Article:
Science Trivia Winners Enjoy the Meal of a Lifetime

by Amy Marcott on June 10, 2010 · 1 comment

in Modern Geekhood, Student Life

Guest blogger: Jacky McGoldrick, graduating senior from the Bromfield School, Harvard, Mass. McGoldrick was on the winning team in the Youth Gold Division (students 12th grade or younger) of the Cambridge Science Festival’s annual Science Trivia Challenge, hosted by the MIT Club of Boston. The prize was a meal with a Nobel laureate. Check out photos from the event.

High school seniors Mac Devlin, Jacky McGoldrick, and Dr. Wolfgang Ketterle.

From left, high school seniors Mac Devlin and Jacky McGoldrick dine with Dr. Wolfgang Ketterle.

On a Wednesday in April, my friend and classmate Mac Devlin and I arrived at the Stata Center, anticipating a night of wholesome scientific fun in the Science Trivia Challenge. Both of us enjoyed trivia competitions and we knew at least one of us excelled at science, while the other could score a few points on science-related general knowledge questions. In our minds, as a team of two (our other two prospective teammates couldn’t make the competition), we had no chance of seriously competing against five-person teams from several of the best-name schools in the Boston area.

Although the first round proved challenging, as the evening progressed, we found we knew more than we’d previously thought. Still, our goal wasn’t winning—we figured maybe, if we got really lucky, we’d place second. But much to our surprise, after a tie-breaking question, we found ourselves in the finals. Through the final round, we felt pretty confident about our answers even though we’d missed a few. At the end, when Professor Slocum announced second place and it wasn’t us, we joked that we must’ve placed third, and wasn’t that just our luck. As we prepared to congratulate the winners, we heard the cry of “Auk! Auk! Auk!” that Professor Slocum had been using to announce our team, Marzipan Albatross.

Devlin and McGoldrick, team Marzipan Albatross, won the Youth Gold Division by answering questions about a range of scientific disciplines. One, for example, had contestants match animals such as the cheetah and peregrine falcon with their top speeds.

Team Marzipan Albatross Devlin and McGoldrick won their division by answering questions about a range of scientific disciplines. One, for example, had contestants match animals such as the cheetah and peregrine falcon with their top speeds.

That was enough of a shock for us, so when it came time for us to choose a Nobel Laureate with whom to dine, we remained almost catatonic with awe and surprise. We selected Dr. Wolfgang Ketterle as he appeared friendly in his photo.

Dr. Ketterle proved just as warm and kind as in his picture. To break the ice, he asked us where we would attend school next year (me to McGill University and Mac to Carnegie Mellon) and what we planned to study. I think he understood that we were still having an I-can’t-believe-this-is-actually-happening moment, so he talked a bit about his experiences.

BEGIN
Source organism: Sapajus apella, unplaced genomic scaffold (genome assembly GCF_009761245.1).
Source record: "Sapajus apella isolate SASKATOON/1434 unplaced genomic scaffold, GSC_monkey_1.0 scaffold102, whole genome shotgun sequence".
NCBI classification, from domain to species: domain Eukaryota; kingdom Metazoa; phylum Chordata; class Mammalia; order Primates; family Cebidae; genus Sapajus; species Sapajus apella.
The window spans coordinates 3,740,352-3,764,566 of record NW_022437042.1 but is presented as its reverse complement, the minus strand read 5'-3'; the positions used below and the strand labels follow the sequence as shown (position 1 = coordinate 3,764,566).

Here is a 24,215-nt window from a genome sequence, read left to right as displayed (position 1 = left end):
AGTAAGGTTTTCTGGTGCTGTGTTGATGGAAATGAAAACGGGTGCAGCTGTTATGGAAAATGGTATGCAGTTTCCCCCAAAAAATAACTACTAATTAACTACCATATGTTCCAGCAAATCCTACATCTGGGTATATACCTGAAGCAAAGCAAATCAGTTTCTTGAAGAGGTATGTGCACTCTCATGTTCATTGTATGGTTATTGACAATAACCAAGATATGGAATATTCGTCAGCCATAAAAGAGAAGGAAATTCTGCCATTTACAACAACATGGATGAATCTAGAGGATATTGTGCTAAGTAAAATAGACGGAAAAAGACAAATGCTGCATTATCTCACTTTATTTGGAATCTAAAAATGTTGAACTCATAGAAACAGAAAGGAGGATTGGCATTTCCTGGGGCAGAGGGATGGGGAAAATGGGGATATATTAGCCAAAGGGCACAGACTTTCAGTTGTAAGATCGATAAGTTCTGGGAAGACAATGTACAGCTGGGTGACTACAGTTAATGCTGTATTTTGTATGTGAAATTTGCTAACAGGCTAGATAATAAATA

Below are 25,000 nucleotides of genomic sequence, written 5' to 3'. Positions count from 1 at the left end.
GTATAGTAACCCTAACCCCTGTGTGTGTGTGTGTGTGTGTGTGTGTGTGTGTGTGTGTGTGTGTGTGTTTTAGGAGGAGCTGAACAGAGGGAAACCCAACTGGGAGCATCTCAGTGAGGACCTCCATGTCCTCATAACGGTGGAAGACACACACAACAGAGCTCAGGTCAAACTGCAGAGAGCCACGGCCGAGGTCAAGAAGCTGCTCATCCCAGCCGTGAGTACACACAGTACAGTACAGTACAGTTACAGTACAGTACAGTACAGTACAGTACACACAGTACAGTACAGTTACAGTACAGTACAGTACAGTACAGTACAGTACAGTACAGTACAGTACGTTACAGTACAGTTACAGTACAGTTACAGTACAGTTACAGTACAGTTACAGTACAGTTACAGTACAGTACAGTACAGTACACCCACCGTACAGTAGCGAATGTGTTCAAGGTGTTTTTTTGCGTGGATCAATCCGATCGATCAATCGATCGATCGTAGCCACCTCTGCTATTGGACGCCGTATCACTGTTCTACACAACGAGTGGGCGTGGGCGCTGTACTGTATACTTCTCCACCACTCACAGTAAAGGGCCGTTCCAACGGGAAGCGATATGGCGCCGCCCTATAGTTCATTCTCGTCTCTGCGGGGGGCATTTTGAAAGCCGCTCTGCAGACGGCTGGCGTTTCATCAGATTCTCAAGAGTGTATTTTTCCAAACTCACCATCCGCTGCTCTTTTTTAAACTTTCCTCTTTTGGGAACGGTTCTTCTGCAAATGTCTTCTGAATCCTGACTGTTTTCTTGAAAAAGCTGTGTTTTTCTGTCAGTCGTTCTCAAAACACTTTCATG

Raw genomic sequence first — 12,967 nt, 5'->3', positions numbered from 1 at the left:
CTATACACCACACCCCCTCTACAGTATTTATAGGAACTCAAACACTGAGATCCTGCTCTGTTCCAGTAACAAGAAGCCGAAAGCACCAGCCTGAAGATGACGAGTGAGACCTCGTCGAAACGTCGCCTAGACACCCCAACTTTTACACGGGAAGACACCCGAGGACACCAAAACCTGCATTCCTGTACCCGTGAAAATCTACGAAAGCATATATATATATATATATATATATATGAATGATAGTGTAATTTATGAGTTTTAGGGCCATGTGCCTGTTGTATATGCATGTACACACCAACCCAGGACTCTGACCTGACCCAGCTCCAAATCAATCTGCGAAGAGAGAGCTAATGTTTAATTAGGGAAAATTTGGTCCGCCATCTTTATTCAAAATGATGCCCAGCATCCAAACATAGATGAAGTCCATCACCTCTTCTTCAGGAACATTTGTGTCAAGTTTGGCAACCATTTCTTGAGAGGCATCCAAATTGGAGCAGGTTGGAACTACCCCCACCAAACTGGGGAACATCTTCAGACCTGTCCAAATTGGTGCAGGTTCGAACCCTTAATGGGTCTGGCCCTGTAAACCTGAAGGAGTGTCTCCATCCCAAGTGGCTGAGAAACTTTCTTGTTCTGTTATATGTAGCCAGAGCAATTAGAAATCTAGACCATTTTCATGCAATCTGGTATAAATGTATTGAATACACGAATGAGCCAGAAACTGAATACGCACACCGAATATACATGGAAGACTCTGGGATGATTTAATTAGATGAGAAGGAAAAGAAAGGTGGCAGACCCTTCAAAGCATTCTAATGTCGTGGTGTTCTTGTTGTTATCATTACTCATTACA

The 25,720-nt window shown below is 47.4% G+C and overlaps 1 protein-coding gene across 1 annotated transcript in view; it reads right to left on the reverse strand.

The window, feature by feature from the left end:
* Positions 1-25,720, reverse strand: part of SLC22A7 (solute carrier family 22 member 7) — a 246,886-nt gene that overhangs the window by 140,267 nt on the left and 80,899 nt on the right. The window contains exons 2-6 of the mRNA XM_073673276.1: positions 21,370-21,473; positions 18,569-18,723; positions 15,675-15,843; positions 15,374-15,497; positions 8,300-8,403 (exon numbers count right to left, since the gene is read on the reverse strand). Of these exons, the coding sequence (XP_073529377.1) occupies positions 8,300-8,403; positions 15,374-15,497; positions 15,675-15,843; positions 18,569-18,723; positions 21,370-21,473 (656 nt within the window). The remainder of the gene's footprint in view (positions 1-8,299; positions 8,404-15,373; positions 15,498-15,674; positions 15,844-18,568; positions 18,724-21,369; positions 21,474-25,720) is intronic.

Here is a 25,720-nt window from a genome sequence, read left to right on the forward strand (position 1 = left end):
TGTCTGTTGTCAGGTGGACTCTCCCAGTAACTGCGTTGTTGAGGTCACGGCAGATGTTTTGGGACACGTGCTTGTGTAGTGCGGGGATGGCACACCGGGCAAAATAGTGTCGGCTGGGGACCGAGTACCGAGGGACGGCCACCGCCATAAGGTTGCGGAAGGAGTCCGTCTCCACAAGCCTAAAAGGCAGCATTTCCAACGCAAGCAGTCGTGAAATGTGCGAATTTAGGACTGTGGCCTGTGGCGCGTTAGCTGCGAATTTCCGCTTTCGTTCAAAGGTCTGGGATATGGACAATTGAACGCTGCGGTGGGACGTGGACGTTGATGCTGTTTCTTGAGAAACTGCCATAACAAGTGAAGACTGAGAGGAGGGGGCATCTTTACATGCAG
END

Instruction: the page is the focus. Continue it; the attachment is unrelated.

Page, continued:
He explained the controversy of electron dipole moments and his pioneering work with Bose-Einstein condensates, for which he was a corecipient of the Nobel Prize in Physics, at mere nano-Kelvins above absolute zero. Then he shared the heartwarming story of his relationship with Dave Pritchard and how Dr. Pritchard helped him to arrive at his Nobel Prize. Dr. Ketterle had urged Dr. Pritchard to publish the paper with him, since he felt Dr. Pritchard had been absolutely essential to the discovery, but Dr. Pritchard refused. After winning, Dr. Ketterle gifted his medal to Dr. Pritchard, who proudly keeps it to this day.

Later, he excitedly shared with us, as one who simply cannot hold his silence out of anticipation, that he and his colleagues would soon publish a paper regarding negative temperatures, a mind-blowing theory previously considered impossible that he explained masterfully. Snatching the bendy straw from his lemonade, Dr. Ketterle modeled the concept, showing that negative temperatures are actually infinitely hot and that when temperatures sink below absolute zero, the straw flips and instead becomes more likely to be found in the highest energy state than in the lowest.

After a couple of hours, we said our good-byes, and watched walk away the man who probably could have answered any question we’d ever harbored about physics. While of course we could have thought of a million things to ask him, if he’d continued to shatter our concepts of reality with more notions like negative temperatures, our heads might actually have exploded.

{ 1 comment… read it below or add one }

David Steele June 16, 2010 at 5:43 pm


Sounds like an awesome experience. I heard the brief story from your parents this morning, but was glad your dad sent me your version of it as well. I knew you were an excellent writer ever since reading a paper of yours about three or four years ago. But science trivia winner too? Many congratulations! And all the best as you head off to McGill this autumn.


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